8 February 2017
Q & A n WITH KRISTEN A. McINTYRE
A Visual Doorbell
QI have a relative who is hard of hearing, and I would like to create a circuit that would enable his doorbell button to
light or maybe even flash a table lamp. I
have measured the voltage at the doorbell
and it reads 16V AC on my meter if that
helps with the design.
AThis is a great question for me since I’m also hard of hearing. I wear hearing aids, after a somewhat unpleasant series of operations on one of my
ears. By the way, hearing aids are a great thing and have
made my life better in many ways. If it’s viable, please
encourage your relative to try them. Mine even connect
to my iPhone and beam phone calls, music, and podcasts
directly into my brain!
Hearing is a very important sense, but one that can be
supplemented with visual cues. It should be easy to control
a light with the doorbell, but we may need to think a little
bit about how to make it effective. I’m going to go through
a few designs of increasing complexity to demonstrate how
I think about problems like this.
The naive approach is to just take the doorbell signal
and rectify it so we can use it as a control signal. The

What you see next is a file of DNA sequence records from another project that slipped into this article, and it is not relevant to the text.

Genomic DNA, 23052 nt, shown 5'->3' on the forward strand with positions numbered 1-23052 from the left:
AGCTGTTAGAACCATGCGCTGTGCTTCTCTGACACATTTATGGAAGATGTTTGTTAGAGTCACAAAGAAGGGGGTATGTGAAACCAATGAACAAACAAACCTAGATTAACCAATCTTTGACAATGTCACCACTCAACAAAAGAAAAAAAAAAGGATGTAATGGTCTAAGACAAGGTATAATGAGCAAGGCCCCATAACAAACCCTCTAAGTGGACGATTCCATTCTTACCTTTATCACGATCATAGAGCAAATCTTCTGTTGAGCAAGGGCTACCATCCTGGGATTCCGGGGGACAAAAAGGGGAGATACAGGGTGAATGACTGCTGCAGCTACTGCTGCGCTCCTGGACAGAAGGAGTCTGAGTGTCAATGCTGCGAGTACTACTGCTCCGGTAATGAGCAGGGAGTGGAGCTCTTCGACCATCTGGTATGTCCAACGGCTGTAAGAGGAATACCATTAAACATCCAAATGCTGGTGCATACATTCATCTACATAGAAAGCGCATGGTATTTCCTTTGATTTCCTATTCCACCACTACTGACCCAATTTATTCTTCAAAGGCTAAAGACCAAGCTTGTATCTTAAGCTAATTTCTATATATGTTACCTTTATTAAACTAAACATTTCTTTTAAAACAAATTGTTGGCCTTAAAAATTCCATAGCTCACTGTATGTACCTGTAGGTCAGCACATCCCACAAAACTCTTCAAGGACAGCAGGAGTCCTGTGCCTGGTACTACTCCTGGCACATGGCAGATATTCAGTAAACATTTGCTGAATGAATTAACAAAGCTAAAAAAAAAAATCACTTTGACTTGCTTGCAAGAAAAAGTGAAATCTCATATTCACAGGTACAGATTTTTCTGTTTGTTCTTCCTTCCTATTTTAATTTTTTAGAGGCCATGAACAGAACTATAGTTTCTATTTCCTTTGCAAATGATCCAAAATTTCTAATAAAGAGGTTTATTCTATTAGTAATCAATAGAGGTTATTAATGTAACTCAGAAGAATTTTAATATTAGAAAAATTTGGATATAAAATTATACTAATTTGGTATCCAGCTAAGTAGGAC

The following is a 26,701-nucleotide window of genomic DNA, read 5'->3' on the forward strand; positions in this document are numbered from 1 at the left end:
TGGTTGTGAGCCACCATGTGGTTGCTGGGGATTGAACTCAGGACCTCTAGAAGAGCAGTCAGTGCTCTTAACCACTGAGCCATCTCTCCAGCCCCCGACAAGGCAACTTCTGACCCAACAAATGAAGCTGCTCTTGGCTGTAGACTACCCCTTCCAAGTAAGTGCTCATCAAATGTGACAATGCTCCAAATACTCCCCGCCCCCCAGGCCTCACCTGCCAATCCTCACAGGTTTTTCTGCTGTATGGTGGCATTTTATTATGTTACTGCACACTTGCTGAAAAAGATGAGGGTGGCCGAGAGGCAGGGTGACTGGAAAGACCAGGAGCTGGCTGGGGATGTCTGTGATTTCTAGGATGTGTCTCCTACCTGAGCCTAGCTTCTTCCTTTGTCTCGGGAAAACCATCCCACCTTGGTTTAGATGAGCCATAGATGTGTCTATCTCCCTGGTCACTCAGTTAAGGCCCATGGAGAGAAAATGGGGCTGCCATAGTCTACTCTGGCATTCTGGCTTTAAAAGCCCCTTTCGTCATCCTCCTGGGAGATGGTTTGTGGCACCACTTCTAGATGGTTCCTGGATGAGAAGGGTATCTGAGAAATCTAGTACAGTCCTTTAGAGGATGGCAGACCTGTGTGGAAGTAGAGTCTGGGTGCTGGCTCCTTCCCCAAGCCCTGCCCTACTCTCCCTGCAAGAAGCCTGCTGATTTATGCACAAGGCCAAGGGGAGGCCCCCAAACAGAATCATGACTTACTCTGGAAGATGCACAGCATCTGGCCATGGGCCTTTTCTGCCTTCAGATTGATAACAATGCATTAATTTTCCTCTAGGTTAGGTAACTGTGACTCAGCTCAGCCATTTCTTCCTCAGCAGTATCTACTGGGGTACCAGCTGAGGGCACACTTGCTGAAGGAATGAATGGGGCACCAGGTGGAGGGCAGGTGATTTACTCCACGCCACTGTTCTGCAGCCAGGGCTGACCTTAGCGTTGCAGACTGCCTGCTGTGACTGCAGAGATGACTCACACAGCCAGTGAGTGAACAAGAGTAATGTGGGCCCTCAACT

rectification doesn’t have to be efficient, but just enough to
be able to sense the state of the button. Controlling some
other thing in the house (like a lamp) can be done with
either a traditional mechanical relay or with a more reliable
solid-state relay. Let’s assume it’s going to be something
connected to the AC mains.
An example of this first approach is shown in Figure
1. In this case, we just rectify the bell signal, and hope
we have enough current / power available to switch a
relay. That probably works just fine. We choose a 24V
coil because the peak voltage for 16V RMS AC is 16 x √ 2
= 22.6V. There’s a slightly more sophisticated approach
shown in Figure 2.
We take the AC signal, pump charge into a capacitor
with a bleed down resistor, and then switch a transistor.
That buffered signal is the control
for some kind of relay (a mechanical
relay is shown). Note the snubber
diode used to keep the relay coil’s
inductance from destroying the
control transistor when the relay is
turned off. A solid-state relay won’t
You will need a power supply
for this second approach, of course,
and it needs to be isolated from the
doorbell. Most wall warts are isolated.
The doorbell signal could be further
In this column, Kristen answers questions about
all aspects of electronics, including computer
hardware, software, circuits, electronic theory,
troubleshooting, and anything else of interest to
the hobbyist. Feel free to participate with your
questions, comments, or suggestions. Send all
questions and comments to: Q&A@nutsvolts.
• A Visual Doorbell
• On Driving LEDs
•Text Messaging When in Need
n FIGURE 1. Simplest
n FIGURE 2. More
sophisticated active control.